How to Prevent Whooping Cough

People are still getting sick from this preventable disease.

Pertussis, nicknamed “whooping cough” thanks to the whoop-like sound a sufferer makes after a coughing fit, is a highly contagious and potentially serious respiratory infection. While the number of people infected has declined since the widespread use of the pertussis vaccine over 70 years ago, whooping cough still poses a threat to adults and children alike.

We talked to Patti Savrick, MD, a pediatrician at The Woman’s Hospital of Texas in Houston, to learn more about whooping cough and what you need to know to prevent it.

What it is

Your airways have little hairs called cilia that sweep away dirt, dust, pollen and other particles from your lungs so you can breathe. The pertussis bacteria can damage the cilia, preventing them from doing their job, cleaning your airways. This causes intense coughing as your body works to clear the lungs.

“You’ll cough, cough, cough, then breath in real hard, and that releases a whoop sound,” says Dr. Savrick.

The infection spreads easily from person to person through coughing, sneezing and breathing. You are most contagious during the first two weeks.

Who gets it?

Anyone can get whooping cough, but babies under one are at greatest risk, says Savrick.

“During their first year, babies have less-developed immune systems and are more prone to respiratory infections and complications of those respiratory infections than older kids and healthy adults,” says Savrick. They are also more susceptible because they haven’t received all the required vaccine doses for full protection, she says.

How to prevent it

“It’s a pretty preventable disease, if you get yourself vaccinated,” says Savrick. But immunity doesn’t last forever. Booster vaccines are necessary to stay protected.

In certain situations, your doctor may recommend prophylactic antibiotics to prevent infection. “Let’s say you are the father of a newborn, and you think you may have been exposed to pertussis. It may be wise to get preventive antibiotics so that you and the baby don’t get pertussis,” she says.

Vaccine recommendations

Two types of vaccines are available to prevent whooping cough—DTaP and Tdap. They both protect against several infections including diphtheria, tetanus and pertussis.

  • DTaP is recommended for babies at two, four and six months. To maintain protection, revaccination is recommended at 15-18 months and 4-6 years.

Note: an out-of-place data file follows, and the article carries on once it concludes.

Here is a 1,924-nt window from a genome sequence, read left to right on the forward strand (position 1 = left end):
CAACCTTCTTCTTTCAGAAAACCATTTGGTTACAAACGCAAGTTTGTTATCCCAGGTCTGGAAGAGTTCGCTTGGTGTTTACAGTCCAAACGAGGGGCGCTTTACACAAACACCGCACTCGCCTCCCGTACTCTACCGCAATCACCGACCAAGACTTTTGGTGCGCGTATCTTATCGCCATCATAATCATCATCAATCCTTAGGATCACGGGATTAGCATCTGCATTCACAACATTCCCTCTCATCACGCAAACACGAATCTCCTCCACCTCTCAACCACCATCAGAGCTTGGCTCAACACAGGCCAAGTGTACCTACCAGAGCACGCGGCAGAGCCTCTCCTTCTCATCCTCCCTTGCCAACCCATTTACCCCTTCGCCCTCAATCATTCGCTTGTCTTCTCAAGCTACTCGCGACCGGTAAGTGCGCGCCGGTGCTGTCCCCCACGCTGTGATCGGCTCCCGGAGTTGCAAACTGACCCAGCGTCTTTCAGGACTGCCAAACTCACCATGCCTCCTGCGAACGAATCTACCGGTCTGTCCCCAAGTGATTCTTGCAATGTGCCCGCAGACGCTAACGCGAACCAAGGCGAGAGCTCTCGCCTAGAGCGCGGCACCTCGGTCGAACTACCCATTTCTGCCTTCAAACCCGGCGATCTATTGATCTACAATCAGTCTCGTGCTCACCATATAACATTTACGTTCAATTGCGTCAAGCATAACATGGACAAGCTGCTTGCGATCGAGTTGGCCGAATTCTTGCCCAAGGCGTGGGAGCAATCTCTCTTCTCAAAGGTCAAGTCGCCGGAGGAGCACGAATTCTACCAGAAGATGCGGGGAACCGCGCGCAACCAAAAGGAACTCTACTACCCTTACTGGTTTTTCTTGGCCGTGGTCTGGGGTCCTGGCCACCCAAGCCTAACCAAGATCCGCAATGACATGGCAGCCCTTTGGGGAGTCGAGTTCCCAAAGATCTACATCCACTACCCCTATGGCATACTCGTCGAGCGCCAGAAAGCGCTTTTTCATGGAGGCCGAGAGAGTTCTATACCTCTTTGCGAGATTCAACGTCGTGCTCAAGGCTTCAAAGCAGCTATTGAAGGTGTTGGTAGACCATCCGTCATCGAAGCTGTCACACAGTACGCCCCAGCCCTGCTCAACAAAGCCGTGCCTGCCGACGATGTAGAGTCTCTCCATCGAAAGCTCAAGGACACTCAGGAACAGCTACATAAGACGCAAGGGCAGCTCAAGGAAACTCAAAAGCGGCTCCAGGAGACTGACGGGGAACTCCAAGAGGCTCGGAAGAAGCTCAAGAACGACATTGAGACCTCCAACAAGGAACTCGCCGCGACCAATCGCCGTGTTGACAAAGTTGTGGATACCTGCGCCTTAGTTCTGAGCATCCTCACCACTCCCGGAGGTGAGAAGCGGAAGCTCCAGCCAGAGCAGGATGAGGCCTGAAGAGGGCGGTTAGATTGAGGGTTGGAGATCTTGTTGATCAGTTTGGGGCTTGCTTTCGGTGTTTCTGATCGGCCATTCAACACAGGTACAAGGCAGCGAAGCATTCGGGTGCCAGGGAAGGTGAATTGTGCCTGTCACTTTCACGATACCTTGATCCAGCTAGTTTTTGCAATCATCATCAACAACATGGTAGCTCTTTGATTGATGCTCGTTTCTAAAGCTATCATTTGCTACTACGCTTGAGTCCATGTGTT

• Tdap is recommended for children and adults 11 years and older. A single dose of Tdap is given only once in a lifetime, then a Td booster is given every 10 years. 

It is recommended that women get vaccinated during each pregnancy, sometime between 27 and 36 weeks’ gestation. As an expectant mother, the vaccine will protect you and your newborn.

Signs and symptoms

Whooping cough goes through a series of stages and can last up to 15 weeks, says Savrick.

“The worst of it starts about 7 to 10 days in and lasts for an average of four to five weeks,” she adds.

It can be difficult to detect, since the symptoms are very similar to that of the common cold or flu. The first stage of whooping cough can involve a low fever, mild cough, runny nose and trouble breathing. In this beginning stage, the infection is very contagious. Frequent coughing followed by the “whooping” sound develops as the infection progresses along with fatigue. Adults don’t always make the whoop-like sound. They may just have a persistent cough.

During the recovery stage, you may have occasional or frequent coughing spells. And since your immune system is weaker, you’re susceptible to other respiratory infections.

If you have any of the symptoms mentioned, see your doctor so they can test your blood and mucus for the pertussis infection.

Treatment and recovery

Whooping cough is treated with antibiotics, such as azithromycin and erythromycin.

“You definitely want to be treated in the first couple of weeks. If you get past the third week, the antibiotic treatment is not very effective,” says Savrick.

Whooping cough can be fatal for babies, if it’s left untreated or progresses quickly. Babies have tiny airways that can swell easily, blocking airflow. But with treatment, most babies will recover. About half of infants with whooping cough have to be hospitalized. By staying up-to-date with vaccinations, you are less likely to get whooping cough and the dreaded “100 day cough” that comes with it.

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